Emotional Empathy: Our ability to feel the feelings and emotions of another.
Compassionate Empathy: Our ability to feel each other’s feelings and act, if needed.
Many of us are too caught up in our own daily routines, values, and lives to take someone’s perspective, so we don’t have time to help one another.
“We have natural filters that block us from feeling empathy,” said Amy Saidman, the Executive Director of Story District in Washington, DC. Amy has heard thousands of stories over more than 20 years of leading the storytelling organization that tells autobiographical stories on stage, usually based on a theme.
She mentioned that we all have what she calls “the ‘isms’: racism, sexism, ageism, that are sometimes more powerful than empathy.” We naturally make assumptions of people before we even talk to them. Amy stated that “We ‘other’ everybody which gives us permission to not empathize with them because that’s the norm.”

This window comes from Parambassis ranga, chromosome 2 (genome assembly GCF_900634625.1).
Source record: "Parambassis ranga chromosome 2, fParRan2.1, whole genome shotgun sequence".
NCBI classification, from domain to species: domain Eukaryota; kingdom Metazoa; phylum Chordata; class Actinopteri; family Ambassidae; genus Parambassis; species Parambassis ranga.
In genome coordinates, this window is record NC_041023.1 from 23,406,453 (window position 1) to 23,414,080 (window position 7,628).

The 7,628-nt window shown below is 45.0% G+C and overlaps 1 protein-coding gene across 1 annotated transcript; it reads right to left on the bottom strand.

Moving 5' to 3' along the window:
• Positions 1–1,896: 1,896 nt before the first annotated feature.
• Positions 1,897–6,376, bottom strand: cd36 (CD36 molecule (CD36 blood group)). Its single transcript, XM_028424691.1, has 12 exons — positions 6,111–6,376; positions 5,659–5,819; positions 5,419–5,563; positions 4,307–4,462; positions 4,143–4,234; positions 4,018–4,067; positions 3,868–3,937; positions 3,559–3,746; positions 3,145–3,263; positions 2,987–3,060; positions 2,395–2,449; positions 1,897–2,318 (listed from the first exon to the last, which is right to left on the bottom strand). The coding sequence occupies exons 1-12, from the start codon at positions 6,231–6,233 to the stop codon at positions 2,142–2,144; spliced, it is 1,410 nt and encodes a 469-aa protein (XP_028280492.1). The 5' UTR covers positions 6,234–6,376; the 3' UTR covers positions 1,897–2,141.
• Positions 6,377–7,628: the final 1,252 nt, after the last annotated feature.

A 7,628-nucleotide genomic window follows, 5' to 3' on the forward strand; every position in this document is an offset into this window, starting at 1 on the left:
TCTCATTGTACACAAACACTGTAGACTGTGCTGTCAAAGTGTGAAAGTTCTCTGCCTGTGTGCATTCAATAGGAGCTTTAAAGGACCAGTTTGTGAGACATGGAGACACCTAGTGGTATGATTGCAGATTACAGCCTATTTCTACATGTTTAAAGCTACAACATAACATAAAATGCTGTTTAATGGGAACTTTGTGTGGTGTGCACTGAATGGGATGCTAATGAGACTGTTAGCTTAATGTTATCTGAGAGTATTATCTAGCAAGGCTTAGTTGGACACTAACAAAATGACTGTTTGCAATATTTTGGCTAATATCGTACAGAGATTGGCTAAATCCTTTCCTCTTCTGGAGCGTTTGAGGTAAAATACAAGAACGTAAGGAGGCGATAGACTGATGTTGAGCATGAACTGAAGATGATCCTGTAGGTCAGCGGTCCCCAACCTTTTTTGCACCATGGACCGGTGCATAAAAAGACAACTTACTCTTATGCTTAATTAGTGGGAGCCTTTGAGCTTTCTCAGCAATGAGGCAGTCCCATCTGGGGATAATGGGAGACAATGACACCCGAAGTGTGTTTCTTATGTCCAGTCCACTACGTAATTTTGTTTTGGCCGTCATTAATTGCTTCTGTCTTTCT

Amy has observed thousands of mind shifts happen when someone takes the stage, speaks their truth, and changes someone’s perceptions of them. This same thing is happening on a larger level when we talk to others — that what we’ve been taught is blocking us from seeing who we all truly are, that we’re more alike than not.
[Related: Supporting Each Other From Six Feet Apart]
Empathy is the engine of innovation.
Innovation is all about taking existing problems and combining and testing them in new ways that create value. It means getting out of our comfort zones and transforming the way we perceive things — cultivating a mindset shift. The diversity of thought leads to creative, out-of-the-box thinking and unique perspectives.
What’s interesting is that innovation at its core is really positive change. To achieve that change, we must first empathize with our target audiences in a true manner — then act accordingly. This most closely resembles “compassionate empathy.”
So, it’s empathizing and acting upon what we hear. This leads us to a refined definition of empathy:
Empathy is responding to the thoughts and emotions of others with the purpose of meeting each other’s needs.